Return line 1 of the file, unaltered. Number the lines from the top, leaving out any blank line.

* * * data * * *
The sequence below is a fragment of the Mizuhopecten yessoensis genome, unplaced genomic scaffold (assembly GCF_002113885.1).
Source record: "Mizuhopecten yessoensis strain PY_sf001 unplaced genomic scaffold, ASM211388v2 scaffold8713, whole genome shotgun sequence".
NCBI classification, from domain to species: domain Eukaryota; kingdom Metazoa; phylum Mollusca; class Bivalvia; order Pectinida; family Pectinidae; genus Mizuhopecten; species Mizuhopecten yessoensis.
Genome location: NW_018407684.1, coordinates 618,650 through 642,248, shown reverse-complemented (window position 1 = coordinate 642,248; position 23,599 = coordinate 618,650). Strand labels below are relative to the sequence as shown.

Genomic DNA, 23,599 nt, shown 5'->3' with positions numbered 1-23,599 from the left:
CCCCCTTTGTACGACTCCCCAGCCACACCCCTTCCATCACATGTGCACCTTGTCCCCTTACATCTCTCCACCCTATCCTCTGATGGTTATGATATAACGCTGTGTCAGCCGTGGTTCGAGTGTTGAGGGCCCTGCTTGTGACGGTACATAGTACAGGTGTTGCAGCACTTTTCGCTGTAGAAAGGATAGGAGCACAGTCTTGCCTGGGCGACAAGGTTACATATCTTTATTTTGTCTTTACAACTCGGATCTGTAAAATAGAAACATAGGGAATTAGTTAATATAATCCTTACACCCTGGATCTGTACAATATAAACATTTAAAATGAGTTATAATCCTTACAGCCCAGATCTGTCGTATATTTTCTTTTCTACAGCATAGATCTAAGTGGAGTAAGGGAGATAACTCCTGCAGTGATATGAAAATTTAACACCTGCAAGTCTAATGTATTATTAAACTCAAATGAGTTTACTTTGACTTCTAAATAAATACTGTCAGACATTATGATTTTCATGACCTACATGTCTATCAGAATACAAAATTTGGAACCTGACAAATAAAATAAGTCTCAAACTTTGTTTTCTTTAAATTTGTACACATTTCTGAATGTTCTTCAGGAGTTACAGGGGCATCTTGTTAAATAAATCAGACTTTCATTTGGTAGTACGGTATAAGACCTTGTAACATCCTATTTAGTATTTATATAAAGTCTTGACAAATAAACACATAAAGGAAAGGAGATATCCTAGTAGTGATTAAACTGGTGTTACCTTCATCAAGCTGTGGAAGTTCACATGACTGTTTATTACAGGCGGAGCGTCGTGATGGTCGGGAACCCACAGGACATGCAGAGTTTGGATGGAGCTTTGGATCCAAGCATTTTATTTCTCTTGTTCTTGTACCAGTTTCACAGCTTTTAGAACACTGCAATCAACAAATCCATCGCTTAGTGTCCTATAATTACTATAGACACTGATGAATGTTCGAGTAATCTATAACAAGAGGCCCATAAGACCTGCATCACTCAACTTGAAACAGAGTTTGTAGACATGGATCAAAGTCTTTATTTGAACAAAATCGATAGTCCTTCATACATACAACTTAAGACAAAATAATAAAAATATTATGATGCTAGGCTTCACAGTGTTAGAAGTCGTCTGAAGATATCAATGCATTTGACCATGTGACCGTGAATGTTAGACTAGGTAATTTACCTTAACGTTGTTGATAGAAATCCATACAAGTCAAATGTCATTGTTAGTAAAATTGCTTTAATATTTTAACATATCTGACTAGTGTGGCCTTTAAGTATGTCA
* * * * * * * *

The sequence below is a fragment of the Mizuhopecten yessoensis genome, unplaced genomic scaffold (assembly GCF_002113885.1).